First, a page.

Written by Christian Gray, Policy Intern at CEDAM

highway-925881_1920Finally, a road funding plan has escaped the wrath of legislative gridlock and has been sent to the governor’s office for approval. Late on Tuesday night, November 3, the House was able to garner the votes necessary to concur changes made earlier that afternoon in the Senate.

The package of bills is forecasted to eventually create $1.2 billion in funding for the Michigan Transportation Fund by fiscal year 2021-2022. The plan calls for an increase in the gas tax from 19 cents to 26.3 cents (HB 4738) and an increase in the diesel tax from 15 cents to 26.3 cents (HB 4616) beginning on January 1, 2017. Thereafter inflationary increases, based on the Consumer Price Index, would begin on January 1, 2022. Whereas the original Senate plan had a gas/diesel fuel sunset, the final proposal has no sunset. The increase in fuel taxes is expected to generate $400 million in new revenue.

car-527817_640Also included in the plan is a 20% increase in vehicle registration fees (HB 4736), which is expected to generate $200 million in new revenue for the Michigan Transportation Fund. These increases in the fuel taxes and in registration fees reflect a compromise between the House and the Senate as the plan previously submitted by the House relied on $200 million to come from fuel tax increases and $400 million coming from a 40% increase in vehicle registration fees.

The other $600 million of what has been coined as a “600/600” plan will eventually come from the General Fund. However, the money being appropriated from General Fund dollars will be phased in as only $150 million will be removed in fiscal year 2019, increasing to $325 million in FY 2020, finally reaching $600 million in FY 2021 and subsequent years (HB 4370). Governor Snyder believes that the General Famerican-963191_640und will increase in the coming years to accommodate for the reallocation of funds. Initially, the governor had stated that he would not support any more than $400 million from the General Fund, but has now claimed that the bill package will fix the roads in a “fiscally responsible” way.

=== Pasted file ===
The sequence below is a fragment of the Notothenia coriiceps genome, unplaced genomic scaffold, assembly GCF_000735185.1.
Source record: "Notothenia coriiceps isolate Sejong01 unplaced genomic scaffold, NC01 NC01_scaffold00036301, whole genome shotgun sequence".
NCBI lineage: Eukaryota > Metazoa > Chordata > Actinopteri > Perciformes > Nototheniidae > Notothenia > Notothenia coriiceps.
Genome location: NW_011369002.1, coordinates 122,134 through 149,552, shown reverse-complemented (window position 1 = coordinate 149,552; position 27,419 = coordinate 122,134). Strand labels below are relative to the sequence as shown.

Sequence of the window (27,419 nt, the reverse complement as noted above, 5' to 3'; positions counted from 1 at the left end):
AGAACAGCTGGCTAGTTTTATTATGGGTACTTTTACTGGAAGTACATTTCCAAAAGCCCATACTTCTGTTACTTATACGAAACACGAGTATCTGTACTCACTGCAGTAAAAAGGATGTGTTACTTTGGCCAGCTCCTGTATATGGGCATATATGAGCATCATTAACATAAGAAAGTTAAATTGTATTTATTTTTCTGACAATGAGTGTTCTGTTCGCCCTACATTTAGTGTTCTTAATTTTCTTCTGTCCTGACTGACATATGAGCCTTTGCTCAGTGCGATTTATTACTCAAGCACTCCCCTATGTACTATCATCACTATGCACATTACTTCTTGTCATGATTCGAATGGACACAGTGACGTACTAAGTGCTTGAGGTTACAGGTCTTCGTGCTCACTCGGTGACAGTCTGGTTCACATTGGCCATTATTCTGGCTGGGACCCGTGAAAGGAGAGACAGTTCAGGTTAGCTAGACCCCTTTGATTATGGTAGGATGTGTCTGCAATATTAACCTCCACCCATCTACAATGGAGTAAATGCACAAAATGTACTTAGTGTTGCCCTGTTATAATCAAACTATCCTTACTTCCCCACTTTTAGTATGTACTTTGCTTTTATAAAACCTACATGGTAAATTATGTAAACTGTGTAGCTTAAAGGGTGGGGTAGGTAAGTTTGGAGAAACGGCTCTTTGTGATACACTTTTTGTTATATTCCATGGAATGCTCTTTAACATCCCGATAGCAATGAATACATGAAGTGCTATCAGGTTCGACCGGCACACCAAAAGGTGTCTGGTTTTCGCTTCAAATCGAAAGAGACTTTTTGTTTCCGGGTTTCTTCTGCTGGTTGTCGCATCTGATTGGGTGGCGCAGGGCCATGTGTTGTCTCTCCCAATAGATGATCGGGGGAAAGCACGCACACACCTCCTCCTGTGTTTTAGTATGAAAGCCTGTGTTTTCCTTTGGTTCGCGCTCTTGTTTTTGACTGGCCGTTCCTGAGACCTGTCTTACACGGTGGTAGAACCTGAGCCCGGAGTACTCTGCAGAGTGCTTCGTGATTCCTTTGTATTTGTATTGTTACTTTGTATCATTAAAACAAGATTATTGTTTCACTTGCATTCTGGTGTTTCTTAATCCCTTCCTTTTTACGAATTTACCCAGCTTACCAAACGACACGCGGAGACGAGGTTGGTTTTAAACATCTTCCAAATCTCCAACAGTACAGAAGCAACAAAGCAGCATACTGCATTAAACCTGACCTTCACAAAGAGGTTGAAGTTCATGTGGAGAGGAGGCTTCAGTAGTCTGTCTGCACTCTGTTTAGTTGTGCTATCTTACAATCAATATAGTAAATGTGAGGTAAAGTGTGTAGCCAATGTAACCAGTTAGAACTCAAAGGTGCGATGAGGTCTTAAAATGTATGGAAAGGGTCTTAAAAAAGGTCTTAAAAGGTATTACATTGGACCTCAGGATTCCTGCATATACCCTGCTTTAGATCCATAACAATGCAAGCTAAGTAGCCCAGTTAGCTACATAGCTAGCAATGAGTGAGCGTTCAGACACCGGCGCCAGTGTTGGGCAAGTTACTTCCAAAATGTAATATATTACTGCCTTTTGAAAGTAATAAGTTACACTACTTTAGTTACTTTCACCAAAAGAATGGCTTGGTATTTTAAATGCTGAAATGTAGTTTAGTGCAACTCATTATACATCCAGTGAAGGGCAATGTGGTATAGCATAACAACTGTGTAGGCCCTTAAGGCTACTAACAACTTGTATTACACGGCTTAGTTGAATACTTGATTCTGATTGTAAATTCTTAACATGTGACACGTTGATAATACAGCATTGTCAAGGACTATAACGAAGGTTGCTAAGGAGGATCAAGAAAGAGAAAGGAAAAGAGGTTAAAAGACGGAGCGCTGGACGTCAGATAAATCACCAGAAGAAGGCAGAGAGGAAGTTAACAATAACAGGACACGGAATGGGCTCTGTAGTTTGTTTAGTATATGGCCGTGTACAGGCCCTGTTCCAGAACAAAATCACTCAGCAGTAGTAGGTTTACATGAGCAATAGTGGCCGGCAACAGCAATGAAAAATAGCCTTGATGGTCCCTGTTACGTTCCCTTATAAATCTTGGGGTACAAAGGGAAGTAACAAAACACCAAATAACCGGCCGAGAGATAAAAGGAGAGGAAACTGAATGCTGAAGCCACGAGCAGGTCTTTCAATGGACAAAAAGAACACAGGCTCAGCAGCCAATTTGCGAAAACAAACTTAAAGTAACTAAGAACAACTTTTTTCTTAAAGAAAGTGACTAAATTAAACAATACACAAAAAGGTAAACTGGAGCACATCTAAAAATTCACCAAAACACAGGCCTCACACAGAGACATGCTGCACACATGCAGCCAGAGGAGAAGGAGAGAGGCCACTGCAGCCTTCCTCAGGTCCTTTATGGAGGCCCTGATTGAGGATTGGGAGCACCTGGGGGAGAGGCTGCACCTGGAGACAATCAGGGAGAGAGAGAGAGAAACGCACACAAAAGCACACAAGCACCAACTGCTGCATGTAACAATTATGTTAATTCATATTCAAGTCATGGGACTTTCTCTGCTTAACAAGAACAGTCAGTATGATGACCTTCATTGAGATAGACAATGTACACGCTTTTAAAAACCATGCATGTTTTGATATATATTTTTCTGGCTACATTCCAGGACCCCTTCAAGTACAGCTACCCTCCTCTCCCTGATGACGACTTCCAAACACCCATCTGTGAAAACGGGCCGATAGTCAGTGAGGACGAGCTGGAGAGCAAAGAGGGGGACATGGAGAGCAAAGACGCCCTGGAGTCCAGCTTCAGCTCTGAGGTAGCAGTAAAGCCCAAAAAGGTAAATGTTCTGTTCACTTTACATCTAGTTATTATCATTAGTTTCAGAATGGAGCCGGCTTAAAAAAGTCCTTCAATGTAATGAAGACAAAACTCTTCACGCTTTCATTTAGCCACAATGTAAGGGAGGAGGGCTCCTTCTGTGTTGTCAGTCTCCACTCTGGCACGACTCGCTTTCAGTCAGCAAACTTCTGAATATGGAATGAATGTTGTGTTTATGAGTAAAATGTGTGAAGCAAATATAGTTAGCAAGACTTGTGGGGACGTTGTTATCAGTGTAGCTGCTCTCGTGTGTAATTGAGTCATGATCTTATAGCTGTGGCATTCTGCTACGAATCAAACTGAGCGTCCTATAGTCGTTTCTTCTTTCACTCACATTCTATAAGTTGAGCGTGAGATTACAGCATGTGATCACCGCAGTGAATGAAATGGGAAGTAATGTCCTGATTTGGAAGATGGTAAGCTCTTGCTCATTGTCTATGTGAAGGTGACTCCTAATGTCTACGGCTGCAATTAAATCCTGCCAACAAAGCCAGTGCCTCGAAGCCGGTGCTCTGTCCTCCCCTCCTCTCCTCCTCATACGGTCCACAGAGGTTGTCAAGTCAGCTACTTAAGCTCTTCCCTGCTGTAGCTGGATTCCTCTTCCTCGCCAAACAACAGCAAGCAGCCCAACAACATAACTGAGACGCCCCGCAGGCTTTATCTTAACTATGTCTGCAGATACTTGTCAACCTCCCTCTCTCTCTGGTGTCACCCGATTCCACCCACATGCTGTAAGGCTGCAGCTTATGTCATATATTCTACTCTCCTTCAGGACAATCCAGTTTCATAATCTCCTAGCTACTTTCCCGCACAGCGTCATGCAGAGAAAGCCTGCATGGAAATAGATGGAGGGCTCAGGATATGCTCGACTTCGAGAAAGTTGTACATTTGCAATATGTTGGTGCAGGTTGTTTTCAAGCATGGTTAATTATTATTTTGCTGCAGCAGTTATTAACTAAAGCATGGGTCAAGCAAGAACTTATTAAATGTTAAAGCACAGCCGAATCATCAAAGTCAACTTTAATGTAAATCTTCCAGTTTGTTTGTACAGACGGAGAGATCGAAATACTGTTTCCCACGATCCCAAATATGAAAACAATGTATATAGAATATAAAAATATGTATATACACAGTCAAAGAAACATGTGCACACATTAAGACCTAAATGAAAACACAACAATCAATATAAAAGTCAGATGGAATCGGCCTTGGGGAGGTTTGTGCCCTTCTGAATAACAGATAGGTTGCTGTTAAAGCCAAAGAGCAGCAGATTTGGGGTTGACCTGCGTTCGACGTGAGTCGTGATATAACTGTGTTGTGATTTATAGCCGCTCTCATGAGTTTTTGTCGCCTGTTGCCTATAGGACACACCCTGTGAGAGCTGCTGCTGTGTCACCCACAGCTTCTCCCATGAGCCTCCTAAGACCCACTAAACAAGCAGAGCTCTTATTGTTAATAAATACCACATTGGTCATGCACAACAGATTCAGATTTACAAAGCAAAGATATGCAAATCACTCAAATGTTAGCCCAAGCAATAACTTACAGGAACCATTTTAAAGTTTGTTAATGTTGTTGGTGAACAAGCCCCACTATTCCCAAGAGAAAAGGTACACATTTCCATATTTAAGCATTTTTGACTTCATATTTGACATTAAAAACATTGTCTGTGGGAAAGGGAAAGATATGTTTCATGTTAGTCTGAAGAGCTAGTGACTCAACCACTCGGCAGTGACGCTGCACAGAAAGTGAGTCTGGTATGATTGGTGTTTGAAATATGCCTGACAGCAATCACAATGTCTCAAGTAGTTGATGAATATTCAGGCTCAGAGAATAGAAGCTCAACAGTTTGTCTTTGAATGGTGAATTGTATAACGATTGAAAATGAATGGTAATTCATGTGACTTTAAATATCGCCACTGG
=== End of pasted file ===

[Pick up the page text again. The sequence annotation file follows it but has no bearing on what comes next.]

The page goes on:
Other elements of the plan include an income tax rollback, which is scheduled to take place after January 1, 2023 and only when General Fund growth is 1.425 times the rate of inflation (SB 414). Additionally, the House and the Senate agreed to increase registration fees for hybrid electric vehicles and non-hybrid electric vehicles (HB 4614). Lastly, there will be an expansion to the Homestead Property Tax Credit (HB 4370), which would increase the amount of gross rent/mortgage paid that can be utilized to calculate the credit and increase the household income phase-out range by $10,000.

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